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When Big Finish confirmed they had the new series license, one of the first audio box sets they announced was Classic Doctors, New Monsters: a set of audio dramas that team up the 5th, 6th, 7th and 8th Doctors with a monster from the new series of Doctor Who. For the fifth Doctor, Big Finish Productions opted for arguably the most iconic of the new series' creations: the Weeping Angels. A strange choice for audio given that they are silent creatures...
Fallen Angels sees honeymooning couple Joel (Sacha Dhawan) and Gabby Finch (Diane Morgan) visit the Sistine Chapel in Rome, where they meet the Doctor (Peter Davison) and a Weeping Angel that sends the pair back in time to 1511 Rome. Gabby encounters the Doctor again, only he can't remember meeting her as it hasn't happened for him yet. Joel meanwhile finds himself in the workshop of Michelangelo (Matthew Kelly) who has been commissioned by the priest to carve an Angel free.
What's brilliant about this story is how Big Finish have decided to make the plot as timey wimey as possible. To me the quintessential Weeping Angel story given their ability to send people back in time is one that uses time travel almost as a character in its own right rather than just as a means to get the Doctor and characters from A to B. Everything you would expect from a time travel Doctor Who story with the Weeping Angels is there: the Doctor meeting people out of order, previous supporting characters returning as old men having lived a long life after being sent to the past by a Weeping Angel, jokes about future inventions that are accidentally invented in the past (in this case, sandwiches - although the Doctor claims he invented them first). Writer Phil Mulryne understands exactly what makes a Weeping Angel story work and you can see why Big Finish opted to hire him for this story.
I know any Doctor Who fans on here who haven't listened to this will be asking if the Weeping Angels work on audio. Well, it does take a while for the audio story to work out exactly how to use them effectively without the need of visual aid but by the final act you forget any notion that the Weeping Angels might not work in an audio drama. Sounds of the Weeping Angel's movements from the TV Series are used extremely well and act as good indicators of what would be occurring on-screen without the need of endless exposition. In fact, there's hardly any exposition to speak of here. The geniuses at Big Finish don't need it. The most expositional dialogue is along the lines of 'It's pointing at me'; the rest only requires you to listen.
One thing other than the Weeping Angels that this story takes from the new series is the 'celebrity historical', where the Doctor and 'companions' (or in this case, the honeymooning couple) meet a historical celebrity from the past whom the Doctor happens to be a fan of. Only in this case it's Joel who is the fanboy. This is a good decision by Big Finish and Phil Mulryne as it makes it feel like a new series story told with a classic series Doctor (exactly what these box sets should be about). Matthew Kelly does such a good job at portraying Michelangelo too. He's a real coup for Big Finish and probably one of their best supporting actors so far. Disappointingly none of the characters get to say 'Tonight Matthew, I'm going to be....'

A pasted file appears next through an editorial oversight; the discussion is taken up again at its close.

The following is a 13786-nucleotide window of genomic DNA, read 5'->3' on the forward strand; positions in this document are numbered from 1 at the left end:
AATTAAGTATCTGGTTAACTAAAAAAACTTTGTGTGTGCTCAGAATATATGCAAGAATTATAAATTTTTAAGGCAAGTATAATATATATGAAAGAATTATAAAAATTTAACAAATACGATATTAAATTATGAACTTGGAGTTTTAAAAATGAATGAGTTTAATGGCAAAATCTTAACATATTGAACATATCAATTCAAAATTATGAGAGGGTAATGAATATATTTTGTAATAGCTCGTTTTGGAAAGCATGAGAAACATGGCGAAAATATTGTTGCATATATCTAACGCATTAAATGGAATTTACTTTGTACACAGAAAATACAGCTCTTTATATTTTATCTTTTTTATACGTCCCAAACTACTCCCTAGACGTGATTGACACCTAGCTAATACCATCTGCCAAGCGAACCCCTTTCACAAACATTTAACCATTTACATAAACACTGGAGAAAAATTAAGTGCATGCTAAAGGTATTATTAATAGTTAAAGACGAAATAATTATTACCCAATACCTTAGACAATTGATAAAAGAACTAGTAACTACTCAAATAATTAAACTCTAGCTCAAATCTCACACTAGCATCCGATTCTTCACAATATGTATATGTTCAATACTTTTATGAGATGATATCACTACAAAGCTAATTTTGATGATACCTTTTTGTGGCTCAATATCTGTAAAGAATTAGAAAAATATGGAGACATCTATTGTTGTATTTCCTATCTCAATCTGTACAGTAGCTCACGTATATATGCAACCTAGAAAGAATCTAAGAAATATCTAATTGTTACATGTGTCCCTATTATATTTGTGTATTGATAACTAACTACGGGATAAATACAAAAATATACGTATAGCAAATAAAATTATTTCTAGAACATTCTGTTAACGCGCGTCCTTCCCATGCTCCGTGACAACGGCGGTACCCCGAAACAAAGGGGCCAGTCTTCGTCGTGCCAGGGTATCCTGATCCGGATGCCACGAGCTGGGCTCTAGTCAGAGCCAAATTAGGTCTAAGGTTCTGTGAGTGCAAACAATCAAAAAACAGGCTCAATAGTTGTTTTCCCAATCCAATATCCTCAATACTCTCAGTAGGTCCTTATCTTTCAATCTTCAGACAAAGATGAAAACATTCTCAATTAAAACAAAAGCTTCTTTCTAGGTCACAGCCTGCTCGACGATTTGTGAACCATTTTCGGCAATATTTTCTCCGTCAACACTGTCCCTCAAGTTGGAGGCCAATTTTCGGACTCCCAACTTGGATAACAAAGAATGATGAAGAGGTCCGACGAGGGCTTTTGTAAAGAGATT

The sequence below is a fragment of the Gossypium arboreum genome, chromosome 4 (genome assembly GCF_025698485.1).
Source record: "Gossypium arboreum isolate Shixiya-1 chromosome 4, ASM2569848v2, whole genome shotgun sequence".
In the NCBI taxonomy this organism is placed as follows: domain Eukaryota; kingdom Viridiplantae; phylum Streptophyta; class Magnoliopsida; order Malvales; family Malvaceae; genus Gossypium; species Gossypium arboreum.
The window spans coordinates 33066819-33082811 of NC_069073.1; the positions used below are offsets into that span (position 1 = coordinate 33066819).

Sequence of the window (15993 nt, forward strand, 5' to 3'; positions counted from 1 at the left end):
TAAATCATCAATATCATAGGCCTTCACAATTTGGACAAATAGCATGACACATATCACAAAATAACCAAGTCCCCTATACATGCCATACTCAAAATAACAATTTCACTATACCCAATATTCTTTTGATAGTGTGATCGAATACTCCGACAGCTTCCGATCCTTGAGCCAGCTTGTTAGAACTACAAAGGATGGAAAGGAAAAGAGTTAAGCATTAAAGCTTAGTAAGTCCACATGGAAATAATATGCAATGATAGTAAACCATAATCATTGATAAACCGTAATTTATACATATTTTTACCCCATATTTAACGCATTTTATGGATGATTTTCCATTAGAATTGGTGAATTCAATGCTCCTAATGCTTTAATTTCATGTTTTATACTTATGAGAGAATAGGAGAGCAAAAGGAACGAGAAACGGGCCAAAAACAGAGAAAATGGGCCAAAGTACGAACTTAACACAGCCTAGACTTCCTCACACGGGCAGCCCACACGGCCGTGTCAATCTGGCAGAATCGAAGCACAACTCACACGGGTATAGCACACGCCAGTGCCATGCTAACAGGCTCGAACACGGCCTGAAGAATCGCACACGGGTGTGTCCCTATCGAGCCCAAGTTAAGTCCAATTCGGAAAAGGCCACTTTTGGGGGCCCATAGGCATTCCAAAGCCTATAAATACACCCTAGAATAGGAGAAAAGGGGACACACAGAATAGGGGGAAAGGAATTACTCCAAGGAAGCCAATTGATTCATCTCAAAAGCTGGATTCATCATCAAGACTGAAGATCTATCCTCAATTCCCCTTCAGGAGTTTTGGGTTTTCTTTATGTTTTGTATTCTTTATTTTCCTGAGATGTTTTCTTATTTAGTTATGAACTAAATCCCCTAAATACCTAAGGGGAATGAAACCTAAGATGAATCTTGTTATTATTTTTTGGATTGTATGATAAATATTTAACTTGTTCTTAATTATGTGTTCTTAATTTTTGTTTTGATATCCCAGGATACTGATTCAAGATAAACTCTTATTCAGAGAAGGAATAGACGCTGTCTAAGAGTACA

The main problem with this story comes from the writing's portrayal of the fifth Doctor. For some reason Peter Davison's Doctor here appears more like Matt Smith's eleventh. It feels odd hearing Peter Davison as the Doctor making blokey jokes about data roaming and I would have preferred to have heard a characterisation more faithful to the classic series interpretation of his Doctor (such as in the excellent Mutant Phase). Bar the final line that cheekily hints at the 10th and 11th Doctor's use of the phrase 'timey wimey', Fallen Angels is a story where you could easily swap the fifth Doctor for the eleventh and it would work much better. Especially when the main supporting characters of this release are extremely similar to a certain other husband and wife duo.
I'm talking, of course, about Amy and Rory. Joel and Gabby bare a few similarities to the 11th Doctor's popular companion duo. Both are extremely loyal, have an ever-lasting love and affection for one another and will do whatever it takes to stay together. Joel, like Rory, is the awkward one of the pair (although to be fair his love of art and culture means he acts significantly different after the initial shock than Rory would around Michelangelo) whilst Gabby has the childlike innocence that Amy would often possess in the latter's fairytale-esque wonder and idolisation of the Doctor. Just like Amy and Rory their affection for one another is a big part of who their characters are. It's a shame that this story couldn't have been kept back for a potential future 11th Doctor full cast audio drama release as it doesn't feel much like a fifth Doctor story.
Overall, Fallen Angels is an excellent first instalment in the Classic Doctors, New Monsters series but unfortunately suffers from poor characterisation of the fifth Doctor and supporting characters who feel incredibly similar to Amy and Rory. The Weeping Angels are surprisingly effective on audio however and the decision to make the first Big Finish Weeping Angel story a timey wimey one is a strong one. Even if it doesn't feel like a Peter Davison story, thanks to the celebrity historical aspect it does feel like a new series story told with a classic series Doctor. Matthew Kelly is perfect as Michelangelo and it would be nice to hear him return to Big Finish again. Fallen Angels may not be the strongest fifth Doctor release but it does prove that the Weeping Angels absolutely can work on audio.